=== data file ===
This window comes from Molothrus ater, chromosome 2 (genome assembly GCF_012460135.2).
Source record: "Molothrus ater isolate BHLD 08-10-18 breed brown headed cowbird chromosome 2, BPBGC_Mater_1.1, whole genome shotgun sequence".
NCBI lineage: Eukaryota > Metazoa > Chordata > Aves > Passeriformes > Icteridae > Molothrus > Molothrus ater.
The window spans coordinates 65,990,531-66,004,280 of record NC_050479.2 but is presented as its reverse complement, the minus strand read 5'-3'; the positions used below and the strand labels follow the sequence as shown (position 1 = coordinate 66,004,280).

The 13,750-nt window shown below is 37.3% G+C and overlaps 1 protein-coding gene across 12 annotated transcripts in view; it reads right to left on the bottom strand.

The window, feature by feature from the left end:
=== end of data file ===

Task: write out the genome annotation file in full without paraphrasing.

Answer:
This window comes from Molothrus ater, chromosome 2 (genome assembly GCF_012460135.2).
Source record: "Molothrus ater isolate BHLD 08-10-18 breed brown headed cowbird chromosome 2, BPBGC_Mater_1.1, whole genome shotgun sequence".
NCBI lineage: Eukaryota > Metazoa > Chordata > Aves > Passeriformes > Icteridae > Molothrus > Molothrus ater.
The window spans coordinates 65,990,531-66,004,280 of record NC_050479.2 but is presented as its reverse complement, the minus strand read 5'-3'; the positions used below and the strand labels follow the sequence as shown (position 1 = coordinate 66,004,280).

The 13,750-nt window shown below is 37.3% G+C and overlaps 1 protein-coding gene across 12 annotated transcripts in view; it reads right to left on the bottom strand.

The window, feature by feature from the left end: